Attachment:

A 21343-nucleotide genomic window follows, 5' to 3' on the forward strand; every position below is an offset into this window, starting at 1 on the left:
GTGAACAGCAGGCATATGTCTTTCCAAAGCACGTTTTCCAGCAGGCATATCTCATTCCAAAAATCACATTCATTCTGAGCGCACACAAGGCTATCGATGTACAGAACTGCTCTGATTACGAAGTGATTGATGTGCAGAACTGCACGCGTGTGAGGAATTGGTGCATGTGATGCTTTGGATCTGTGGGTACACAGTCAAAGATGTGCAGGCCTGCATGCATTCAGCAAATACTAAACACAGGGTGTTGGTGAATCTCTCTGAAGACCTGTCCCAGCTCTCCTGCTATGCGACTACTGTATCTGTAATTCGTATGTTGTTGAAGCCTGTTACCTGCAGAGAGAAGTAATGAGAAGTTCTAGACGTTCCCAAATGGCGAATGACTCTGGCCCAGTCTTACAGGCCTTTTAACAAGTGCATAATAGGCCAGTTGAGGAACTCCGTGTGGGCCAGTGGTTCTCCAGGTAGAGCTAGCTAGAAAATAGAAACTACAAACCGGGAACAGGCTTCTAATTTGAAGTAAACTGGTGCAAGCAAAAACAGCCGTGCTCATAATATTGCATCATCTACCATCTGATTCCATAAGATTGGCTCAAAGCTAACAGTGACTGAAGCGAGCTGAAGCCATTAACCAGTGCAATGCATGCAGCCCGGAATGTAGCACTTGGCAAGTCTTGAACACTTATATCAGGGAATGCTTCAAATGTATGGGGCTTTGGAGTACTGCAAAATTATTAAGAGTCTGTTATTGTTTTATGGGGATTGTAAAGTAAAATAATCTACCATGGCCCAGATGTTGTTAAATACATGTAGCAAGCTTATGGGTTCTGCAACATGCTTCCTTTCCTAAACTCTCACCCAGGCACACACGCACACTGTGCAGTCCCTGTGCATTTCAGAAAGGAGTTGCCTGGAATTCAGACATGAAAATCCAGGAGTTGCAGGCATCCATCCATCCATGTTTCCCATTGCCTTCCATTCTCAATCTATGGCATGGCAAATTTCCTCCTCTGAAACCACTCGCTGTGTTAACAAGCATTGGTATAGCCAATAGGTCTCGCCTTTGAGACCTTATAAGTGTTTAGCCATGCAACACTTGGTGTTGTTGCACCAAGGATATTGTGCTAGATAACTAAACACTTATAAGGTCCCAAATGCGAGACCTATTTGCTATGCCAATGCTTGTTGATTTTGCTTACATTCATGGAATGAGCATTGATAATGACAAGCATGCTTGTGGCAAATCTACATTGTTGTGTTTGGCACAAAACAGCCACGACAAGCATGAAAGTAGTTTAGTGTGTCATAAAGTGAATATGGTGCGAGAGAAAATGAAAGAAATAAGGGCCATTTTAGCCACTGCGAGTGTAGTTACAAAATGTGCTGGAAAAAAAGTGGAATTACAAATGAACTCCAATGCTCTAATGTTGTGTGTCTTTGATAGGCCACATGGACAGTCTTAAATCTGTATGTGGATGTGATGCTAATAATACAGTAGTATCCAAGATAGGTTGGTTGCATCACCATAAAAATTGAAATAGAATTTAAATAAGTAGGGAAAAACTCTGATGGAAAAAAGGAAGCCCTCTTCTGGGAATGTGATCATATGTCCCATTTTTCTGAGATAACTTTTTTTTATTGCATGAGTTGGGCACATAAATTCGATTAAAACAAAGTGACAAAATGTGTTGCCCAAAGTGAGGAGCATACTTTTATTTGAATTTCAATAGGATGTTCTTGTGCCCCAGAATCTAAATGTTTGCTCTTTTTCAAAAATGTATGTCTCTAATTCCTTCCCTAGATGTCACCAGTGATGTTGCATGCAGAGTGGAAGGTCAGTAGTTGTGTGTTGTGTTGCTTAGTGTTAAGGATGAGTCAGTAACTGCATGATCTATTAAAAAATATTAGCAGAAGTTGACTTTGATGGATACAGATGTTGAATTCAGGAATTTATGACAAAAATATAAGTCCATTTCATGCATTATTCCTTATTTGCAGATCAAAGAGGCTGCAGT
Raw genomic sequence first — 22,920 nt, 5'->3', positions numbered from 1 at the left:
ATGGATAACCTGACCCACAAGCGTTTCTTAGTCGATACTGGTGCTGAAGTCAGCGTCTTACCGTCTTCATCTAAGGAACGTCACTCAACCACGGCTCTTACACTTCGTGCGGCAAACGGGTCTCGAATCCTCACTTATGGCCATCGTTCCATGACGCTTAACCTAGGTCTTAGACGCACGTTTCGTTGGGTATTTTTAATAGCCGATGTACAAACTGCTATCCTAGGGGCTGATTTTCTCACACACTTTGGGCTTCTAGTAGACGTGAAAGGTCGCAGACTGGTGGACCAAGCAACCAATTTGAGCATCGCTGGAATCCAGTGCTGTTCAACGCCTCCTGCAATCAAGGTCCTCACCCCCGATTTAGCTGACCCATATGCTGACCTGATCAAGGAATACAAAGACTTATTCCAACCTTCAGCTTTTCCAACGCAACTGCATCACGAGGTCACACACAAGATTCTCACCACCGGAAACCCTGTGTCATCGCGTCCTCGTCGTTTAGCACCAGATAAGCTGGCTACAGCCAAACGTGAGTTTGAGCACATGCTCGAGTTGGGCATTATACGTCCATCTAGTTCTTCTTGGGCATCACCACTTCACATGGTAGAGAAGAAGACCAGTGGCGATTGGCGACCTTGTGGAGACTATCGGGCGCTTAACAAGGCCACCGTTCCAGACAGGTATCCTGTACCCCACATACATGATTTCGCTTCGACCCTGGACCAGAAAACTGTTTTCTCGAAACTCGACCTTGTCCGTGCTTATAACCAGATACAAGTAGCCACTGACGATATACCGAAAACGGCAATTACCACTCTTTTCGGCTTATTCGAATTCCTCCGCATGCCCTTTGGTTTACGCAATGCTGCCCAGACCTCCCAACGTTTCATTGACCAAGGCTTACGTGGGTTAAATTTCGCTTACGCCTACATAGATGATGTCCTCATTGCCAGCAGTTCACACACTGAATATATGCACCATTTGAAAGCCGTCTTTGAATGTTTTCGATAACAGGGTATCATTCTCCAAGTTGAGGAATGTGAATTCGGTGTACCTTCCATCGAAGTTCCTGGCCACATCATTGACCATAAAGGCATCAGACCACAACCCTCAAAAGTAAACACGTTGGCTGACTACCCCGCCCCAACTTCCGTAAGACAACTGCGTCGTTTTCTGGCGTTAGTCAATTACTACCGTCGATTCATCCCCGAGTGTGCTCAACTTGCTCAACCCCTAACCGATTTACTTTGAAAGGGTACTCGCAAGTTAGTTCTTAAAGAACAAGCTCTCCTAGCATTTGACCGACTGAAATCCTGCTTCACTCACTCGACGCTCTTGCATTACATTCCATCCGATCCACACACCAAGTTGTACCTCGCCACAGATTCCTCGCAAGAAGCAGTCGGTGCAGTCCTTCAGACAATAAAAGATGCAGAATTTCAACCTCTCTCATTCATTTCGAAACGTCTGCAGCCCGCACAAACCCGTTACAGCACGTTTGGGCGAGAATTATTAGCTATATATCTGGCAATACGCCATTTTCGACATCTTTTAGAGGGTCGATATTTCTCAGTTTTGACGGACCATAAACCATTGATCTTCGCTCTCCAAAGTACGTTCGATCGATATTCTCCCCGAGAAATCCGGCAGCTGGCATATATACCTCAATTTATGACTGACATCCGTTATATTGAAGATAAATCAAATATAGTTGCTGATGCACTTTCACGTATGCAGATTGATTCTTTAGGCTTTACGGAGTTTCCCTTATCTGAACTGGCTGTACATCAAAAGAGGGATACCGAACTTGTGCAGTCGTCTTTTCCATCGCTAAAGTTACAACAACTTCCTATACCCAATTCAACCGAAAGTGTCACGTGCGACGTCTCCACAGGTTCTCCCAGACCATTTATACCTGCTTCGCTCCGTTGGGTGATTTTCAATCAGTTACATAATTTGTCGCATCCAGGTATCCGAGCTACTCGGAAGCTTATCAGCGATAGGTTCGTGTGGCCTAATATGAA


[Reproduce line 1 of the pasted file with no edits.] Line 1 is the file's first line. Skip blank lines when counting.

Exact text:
A 21343-nucleotide genomic window follows, 5' to 3' on the forward strand; every position below is an offset into this window, starting at 1 on the left: